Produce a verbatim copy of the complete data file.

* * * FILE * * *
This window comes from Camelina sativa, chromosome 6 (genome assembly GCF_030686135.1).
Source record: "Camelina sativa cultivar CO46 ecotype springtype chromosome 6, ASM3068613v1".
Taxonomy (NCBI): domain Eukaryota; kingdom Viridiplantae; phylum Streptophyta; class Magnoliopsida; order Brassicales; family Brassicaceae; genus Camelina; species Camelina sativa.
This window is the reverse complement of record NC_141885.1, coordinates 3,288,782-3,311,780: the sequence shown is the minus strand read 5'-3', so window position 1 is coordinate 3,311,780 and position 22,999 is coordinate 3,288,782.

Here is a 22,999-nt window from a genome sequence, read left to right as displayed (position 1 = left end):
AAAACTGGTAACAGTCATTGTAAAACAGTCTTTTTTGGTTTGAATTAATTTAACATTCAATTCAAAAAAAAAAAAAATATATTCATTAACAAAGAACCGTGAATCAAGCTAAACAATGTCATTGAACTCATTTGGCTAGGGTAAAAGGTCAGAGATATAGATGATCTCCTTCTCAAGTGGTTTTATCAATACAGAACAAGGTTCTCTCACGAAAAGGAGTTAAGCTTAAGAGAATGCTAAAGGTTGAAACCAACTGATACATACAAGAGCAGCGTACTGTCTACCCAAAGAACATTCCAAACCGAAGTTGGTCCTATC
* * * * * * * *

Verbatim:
This window comes from Camelina sativa, chromosome 6 (genome assembly GCF_030686135.1).
Source record: "Camelina sativa cultivar CO46 ecotype springtype chromosome 6, ASM3068613v1".
Taxonomy (NCBI): domain Eukaryota; kingdom Viridiplantae; phylum Streptophyta; class Magnoliopsida; order Brassicales; family Brassicaceae; genus Camelina; species Camelina sativa.
This window is the reverse complement of record NC_141885.1, coordinates 3,288,782-3,311,780: the sequence shown is the minus strand read 5'-3', so window position 1 is coordinate 3,311,780 and position 22,999 is coordinate 3,288,782.

Here is a 22,999-nt window from a genome sequence, read left to right as displayed (position 1 = left end):
AAAACTGGTAACAGTCATTGTAAAACAGTCTTTTTTGGTTTGAATTAATTTAACATTCAATTCAAAAAAAAAAAAAATATATTCATTAACAAAGAACCGTGAATCAAGCTAAACAATGTCATTGAACTCATTTGGCTAGGGTAAAAGGTCAGAGATATAGATGATCTCCTTCTCAAGTGGTTTTATCAATACAGAACAAGGTTCTCTCACGAAAAGGAGTTAAGCTTAAGAGAATGCTAAAGGTTGAAACCAACTGATACATACAAGAGCAGCGTACTGTCTACCCAAAGAACATTCCAAACCGAAGTTGGTCCTATC